Another you could look at is called "Uke'N Play Ukulele" by Mike Jackson - fairly cheap, covers the entry level territory with some strum patterns, simple chords and lots of fun songs primarily in the key of "C". It also has a fun accompanying CD with lyrics and chord diagrams in the book.

    I have used this myself in teaching people who've never picked up a ukulele before and found it works pretty well.

    Also, never underestimate the power of your own demonstration. People tend to learn real quick with you up front as a model for new chord shapes and strum technique.

    I got my students to get a folder with plastic pockets and on the first meeting, gave them a couple of hand-out sheets filled with the basic chords: major, minors and 7ths so they could take home and get familiar with them. I introduced one or two songs a week for the first few meetings - 2 and 3 chord songs in "C" from the Mike Jackson book...just to get them comfortable with playing and build up their confidence. I then encouraged them each to pick a favorite song they'd like to learn and we took turns learning their songs together.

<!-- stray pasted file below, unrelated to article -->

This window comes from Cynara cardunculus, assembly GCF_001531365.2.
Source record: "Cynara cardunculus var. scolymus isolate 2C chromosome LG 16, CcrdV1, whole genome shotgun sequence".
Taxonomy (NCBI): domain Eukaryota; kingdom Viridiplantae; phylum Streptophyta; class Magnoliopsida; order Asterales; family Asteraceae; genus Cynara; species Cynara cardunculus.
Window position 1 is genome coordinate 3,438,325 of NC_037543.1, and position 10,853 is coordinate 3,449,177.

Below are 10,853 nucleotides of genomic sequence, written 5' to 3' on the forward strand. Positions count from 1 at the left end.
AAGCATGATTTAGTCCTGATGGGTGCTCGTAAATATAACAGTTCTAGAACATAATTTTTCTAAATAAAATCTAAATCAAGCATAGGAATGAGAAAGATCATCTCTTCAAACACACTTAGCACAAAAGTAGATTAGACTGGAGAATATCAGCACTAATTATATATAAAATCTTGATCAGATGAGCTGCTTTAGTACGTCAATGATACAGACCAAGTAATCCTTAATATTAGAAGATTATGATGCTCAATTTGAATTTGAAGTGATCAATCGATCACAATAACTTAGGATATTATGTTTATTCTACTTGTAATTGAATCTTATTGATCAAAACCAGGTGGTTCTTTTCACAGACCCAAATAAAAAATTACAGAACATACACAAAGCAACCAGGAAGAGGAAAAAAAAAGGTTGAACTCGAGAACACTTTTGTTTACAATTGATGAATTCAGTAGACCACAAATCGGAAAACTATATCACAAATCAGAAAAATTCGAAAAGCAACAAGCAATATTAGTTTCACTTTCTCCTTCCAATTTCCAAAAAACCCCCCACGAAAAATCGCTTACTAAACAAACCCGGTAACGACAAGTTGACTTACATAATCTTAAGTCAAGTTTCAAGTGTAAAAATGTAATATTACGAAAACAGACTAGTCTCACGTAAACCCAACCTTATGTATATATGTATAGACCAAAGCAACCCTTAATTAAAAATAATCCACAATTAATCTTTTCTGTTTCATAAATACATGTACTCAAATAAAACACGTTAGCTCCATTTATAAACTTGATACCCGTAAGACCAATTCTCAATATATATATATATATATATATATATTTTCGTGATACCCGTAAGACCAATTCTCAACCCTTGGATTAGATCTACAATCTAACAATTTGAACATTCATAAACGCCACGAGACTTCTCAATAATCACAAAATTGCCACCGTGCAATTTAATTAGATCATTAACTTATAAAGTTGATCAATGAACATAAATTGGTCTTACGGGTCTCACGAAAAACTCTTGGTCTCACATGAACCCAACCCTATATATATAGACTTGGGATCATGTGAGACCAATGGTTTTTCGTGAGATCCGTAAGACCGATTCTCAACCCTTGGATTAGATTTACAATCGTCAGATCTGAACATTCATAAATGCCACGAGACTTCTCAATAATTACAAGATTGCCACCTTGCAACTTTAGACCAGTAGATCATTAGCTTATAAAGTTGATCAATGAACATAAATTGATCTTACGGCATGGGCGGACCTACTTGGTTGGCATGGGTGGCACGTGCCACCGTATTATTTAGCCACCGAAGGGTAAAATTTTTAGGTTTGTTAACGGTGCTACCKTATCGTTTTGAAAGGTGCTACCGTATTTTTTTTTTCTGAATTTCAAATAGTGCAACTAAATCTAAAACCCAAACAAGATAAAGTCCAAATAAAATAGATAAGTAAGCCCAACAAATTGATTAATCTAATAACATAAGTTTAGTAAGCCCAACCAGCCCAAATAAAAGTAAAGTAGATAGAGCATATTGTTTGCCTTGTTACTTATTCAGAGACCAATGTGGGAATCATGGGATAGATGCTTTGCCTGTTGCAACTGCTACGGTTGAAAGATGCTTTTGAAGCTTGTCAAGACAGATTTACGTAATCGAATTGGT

Best tip I could give: keep it lighthearted, above all, FUN, and inclusive

    I wish you all the best with your classes mate.

    cheers! eugene

  4. #4
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    Have you looked at the Lil Rev book?



    (You can get it in a version that doesn't come with the CD in the back, but is almost half the price. This might be better for a classroom-type situation.)